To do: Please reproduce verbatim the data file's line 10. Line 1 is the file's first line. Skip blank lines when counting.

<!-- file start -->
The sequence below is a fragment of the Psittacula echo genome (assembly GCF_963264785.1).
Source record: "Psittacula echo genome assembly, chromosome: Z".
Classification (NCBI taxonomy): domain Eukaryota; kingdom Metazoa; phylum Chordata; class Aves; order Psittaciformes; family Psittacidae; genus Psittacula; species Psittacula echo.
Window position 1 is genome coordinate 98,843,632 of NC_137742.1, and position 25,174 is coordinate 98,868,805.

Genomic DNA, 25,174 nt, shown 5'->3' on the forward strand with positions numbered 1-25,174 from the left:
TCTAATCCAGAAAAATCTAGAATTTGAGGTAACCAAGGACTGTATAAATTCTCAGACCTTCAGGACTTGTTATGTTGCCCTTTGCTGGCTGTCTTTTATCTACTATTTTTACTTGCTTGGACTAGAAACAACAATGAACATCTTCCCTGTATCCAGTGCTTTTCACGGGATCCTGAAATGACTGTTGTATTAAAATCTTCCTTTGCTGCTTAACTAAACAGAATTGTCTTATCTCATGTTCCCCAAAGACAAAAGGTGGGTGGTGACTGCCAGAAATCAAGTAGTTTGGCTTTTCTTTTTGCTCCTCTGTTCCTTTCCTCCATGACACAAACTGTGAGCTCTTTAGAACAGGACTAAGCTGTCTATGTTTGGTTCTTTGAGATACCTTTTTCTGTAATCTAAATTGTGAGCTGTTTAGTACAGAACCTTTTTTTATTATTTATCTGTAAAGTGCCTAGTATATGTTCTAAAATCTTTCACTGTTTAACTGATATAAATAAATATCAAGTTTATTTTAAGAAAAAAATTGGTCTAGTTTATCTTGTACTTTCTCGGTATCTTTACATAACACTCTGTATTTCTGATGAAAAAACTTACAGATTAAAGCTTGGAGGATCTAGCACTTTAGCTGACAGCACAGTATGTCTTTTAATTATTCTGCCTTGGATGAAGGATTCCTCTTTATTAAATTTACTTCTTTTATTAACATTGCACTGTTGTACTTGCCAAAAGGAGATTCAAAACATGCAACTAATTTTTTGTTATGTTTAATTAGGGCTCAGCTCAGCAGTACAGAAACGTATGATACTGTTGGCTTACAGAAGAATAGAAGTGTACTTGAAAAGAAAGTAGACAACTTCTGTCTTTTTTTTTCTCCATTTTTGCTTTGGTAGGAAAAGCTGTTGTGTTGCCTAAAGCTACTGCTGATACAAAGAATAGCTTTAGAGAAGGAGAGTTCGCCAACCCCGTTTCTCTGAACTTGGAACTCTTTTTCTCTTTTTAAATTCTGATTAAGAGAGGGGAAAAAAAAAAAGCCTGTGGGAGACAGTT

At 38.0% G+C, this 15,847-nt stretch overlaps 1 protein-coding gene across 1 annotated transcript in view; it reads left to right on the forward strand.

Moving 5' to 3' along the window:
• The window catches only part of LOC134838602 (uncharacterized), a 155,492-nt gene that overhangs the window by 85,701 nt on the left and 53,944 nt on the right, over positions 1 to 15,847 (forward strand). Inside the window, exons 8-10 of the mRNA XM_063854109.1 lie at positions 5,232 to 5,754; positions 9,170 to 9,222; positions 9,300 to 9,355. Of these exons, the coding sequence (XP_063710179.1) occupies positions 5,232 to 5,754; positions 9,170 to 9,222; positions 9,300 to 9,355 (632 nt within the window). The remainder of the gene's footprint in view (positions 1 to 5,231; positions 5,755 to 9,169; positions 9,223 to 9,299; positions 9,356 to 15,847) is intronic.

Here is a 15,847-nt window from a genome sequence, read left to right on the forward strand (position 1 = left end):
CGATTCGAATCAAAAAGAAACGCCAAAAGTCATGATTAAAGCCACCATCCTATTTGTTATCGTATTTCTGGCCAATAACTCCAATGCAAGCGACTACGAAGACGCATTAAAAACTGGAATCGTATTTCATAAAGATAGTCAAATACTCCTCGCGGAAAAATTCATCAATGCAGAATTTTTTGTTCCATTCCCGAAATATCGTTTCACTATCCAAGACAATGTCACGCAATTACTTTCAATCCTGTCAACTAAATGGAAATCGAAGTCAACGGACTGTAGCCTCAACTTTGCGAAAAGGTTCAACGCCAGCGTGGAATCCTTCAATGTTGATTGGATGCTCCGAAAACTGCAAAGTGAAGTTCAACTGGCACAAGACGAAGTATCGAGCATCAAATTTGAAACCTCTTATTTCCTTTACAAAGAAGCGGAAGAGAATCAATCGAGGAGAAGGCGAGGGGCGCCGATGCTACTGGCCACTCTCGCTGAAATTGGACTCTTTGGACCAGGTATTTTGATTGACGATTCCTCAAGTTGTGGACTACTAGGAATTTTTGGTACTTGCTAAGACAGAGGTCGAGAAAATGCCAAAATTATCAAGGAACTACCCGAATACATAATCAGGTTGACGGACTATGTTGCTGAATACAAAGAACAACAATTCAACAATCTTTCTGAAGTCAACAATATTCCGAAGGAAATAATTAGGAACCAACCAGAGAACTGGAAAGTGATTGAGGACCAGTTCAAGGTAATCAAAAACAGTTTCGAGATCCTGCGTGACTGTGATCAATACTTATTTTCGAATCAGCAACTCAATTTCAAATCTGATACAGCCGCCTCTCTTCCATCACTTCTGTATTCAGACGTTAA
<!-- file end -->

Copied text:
Here is a 15,847-nt window from a genome sequence, read left to right on the forward strand (position 1 = left end):